...We urge you to ask the Archbishop to cancel the Lambeth Conference for 2008.The Diocese of Olympia soon passed a similar resolution at their Convention:
• The Communion is in such disarray over who recognizes whom, and the participation of “irregularly consecrated” bishops, that little good can come from the fragmented gatherings sure to take place at the Conference, and even attendance at common worship is unlikely.
• We are unclear about the “other issues” being raised around the Communion, although the Archbishop suggests they are “very specific.” Within the constitution and canons of our church we have responded faithfully and courteously to the demands of others, even though questioning their authority to set the conditions of our continued participation in the Communion.
• We are leery about using the occasion of the Conference to present a Covenant that is exclusionary, that centralizes authority, or that adds to the core doctrine of our faith.
• The cost of holding the Lambeth Conference under the present circumstances is disproportionate to its benefits, and to the good we can do elsewhere in the mission of the church.
• Given the disarray we referred to above, we think that a Lambeth Conference in the near future would be disastrous to our public image around the world.
...The text approved by the convention said, “We are leery about using the occasion of the [2008 Lambeth] Conference to present a Covenant that is exclusionary, that centralizes authority, or that adds to the core doctrine of our faith. The cost of holding the Lambeth Conference under the present circumstances is disproportionate to its benefits, and the good we can do elsewhere in the mission of the church”...The bishops of Nigeria want to call it off as well. One of the reasons they list is their fear of protesters (go Josh!).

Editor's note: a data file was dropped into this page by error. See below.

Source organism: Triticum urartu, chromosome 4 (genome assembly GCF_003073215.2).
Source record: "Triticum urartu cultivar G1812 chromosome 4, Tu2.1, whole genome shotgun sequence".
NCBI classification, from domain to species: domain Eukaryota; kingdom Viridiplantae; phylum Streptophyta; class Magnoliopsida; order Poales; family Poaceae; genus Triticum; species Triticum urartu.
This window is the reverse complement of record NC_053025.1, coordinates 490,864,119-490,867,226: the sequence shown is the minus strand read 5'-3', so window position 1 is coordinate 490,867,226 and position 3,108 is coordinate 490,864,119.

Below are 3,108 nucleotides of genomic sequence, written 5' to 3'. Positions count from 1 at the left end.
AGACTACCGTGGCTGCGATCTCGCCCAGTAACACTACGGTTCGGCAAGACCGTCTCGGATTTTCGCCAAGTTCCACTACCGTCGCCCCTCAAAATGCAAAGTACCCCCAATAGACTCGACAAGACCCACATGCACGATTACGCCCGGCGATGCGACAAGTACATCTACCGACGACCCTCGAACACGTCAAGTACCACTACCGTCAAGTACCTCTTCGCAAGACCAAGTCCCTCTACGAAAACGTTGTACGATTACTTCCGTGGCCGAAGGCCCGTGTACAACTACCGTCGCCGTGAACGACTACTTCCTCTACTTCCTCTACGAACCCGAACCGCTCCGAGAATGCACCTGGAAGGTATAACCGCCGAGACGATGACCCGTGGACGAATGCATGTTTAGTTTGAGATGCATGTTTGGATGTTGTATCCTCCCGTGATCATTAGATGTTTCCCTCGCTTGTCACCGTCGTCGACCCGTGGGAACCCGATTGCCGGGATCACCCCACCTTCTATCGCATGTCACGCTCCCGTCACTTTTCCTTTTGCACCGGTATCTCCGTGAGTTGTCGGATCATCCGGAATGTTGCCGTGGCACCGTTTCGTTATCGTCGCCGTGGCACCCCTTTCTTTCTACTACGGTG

The Daily Episcopalian is hosting an essay by the Rt. Rev. Steven Charleston, former Bishop of Alaska and current president and dean of Episcopal Divinity School, in which he explores the question of canceling Lambeth. Here's part of it:
...But would cancelling Lambeth be a mistake? Should we not come to the table, perhaps most especially when we disagree? The knee jerk answer should be yes, that sounds right, but the realities of past experience should caution us to think twice before we respond. The performance of some bishops at Primates’ gatherings demonstrates that unless there is a firm hand at the tiller of Lambeth, any amount of childish posturing and manipulating is likely to reoccur. In addition, the sad sight of bishops refusing to worship with one another is hardly a global invitation to join such a fractured community. And finally, with special authority being granted and cited for pronouncements coming from non-legislative meetings like Lambeth, running the risk that some partisan “resolution” will be adopted and enshrined into dogma is a risk not worth taking.So, what do you think? Shall we call off the party?
But perhaps the most persuasive thing about the Utah suggestion is that it forces us to confront our own dysfunction. More meetings enable more silly behavior. The waffling of the Archbishop of Canterbury, the manipulation of meetings by some bishops, and the lame rhetoric of other bishops who have made a cottage industry out of doom and gloom prophecies has to be faced. For too long we have all been watching this soap opera called Anglican leadership and wondering when the adults would come back into the room to make the kids play nice.
That may not happen unless we take some serious steps. What the diocese of Utah raised is an idea for just this kind of wake up call and action. Perhaps if we call off the party, some people will sober up. It may be disconcerting to many that we have decided not to have another Lambeth right away, but after all, when did we start to worship Lambeth anyway? Even more disconcerting would be the spectacle of global religious leaders playing political gotcha over issues that most Anglicans find pointless and diverting from the mission of the gospel...